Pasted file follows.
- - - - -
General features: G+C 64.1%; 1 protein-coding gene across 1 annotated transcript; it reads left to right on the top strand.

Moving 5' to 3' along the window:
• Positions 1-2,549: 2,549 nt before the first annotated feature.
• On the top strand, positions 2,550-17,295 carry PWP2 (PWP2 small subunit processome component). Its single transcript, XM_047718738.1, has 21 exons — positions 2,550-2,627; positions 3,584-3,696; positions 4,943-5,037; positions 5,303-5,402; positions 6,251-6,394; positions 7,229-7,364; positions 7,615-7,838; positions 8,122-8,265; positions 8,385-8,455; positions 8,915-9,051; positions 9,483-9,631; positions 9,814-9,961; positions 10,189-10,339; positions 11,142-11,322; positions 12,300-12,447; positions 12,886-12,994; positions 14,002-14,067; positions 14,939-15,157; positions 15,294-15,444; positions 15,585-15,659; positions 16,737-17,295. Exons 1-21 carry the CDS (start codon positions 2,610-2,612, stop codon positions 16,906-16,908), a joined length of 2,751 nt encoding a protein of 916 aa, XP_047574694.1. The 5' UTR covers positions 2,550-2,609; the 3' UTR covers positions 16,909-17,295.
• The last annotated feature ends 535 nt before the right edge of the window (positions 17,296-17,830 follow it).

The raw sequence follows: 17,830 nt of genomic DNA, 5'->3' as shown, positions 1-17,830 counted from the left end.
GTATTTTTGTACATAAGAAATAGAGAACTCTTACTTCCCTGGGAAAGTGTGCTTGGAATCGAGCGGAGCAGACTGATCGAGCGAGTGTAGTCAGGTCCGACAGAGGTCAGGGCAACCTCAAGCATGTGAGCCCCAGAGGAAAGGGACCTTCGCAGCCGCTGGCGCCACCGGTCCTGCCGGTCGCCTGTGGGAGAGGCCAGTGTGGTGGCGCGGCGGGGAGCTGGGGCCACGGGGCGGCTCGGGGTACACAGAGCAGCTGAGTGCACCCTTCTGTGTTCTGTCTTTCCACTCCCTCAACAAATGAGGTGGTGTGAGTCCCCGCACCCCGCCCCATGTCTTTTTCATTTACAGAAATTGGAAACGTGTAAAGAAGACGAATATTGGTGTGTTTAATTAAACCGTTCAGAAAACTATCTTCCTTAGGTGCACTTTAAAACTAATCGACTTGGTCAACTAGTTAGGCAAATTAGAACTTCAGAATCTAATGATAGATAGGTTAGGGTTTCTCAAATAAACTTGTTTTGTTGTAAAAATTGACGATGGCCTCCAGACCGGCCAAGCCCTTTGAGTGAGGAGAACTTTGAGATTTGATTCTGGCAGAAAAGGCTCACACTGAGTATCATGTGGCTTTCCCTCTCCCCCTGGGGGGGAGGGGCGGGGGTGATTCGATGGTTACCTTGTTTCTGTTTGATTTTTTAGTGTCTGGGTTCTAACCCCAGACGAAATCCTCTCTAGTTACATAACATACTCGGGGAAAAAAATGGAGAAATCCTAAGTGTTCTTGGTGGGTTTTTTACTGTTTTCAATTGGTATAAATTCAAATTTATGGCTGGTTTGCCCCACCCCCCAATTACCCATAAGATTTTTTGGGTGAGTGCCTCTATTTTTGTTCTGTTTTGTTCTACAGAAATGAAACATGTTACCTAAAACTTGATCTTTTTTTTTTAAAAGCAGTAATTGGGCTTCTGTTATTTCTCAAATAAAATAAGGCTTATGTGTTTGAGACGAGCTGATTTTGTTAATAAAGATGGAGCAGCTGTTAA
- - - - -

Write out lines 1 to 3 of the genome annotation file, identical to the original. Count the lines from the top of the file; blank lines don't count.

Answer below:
General features: G+C 64.1%; 1 protein-coding gene across 1 annotated transcript; it reads left to right on the top strand.

Moving 5' to 3' along the window:
• Positions 1-2,549: 2,549 nt before the first annotated feature.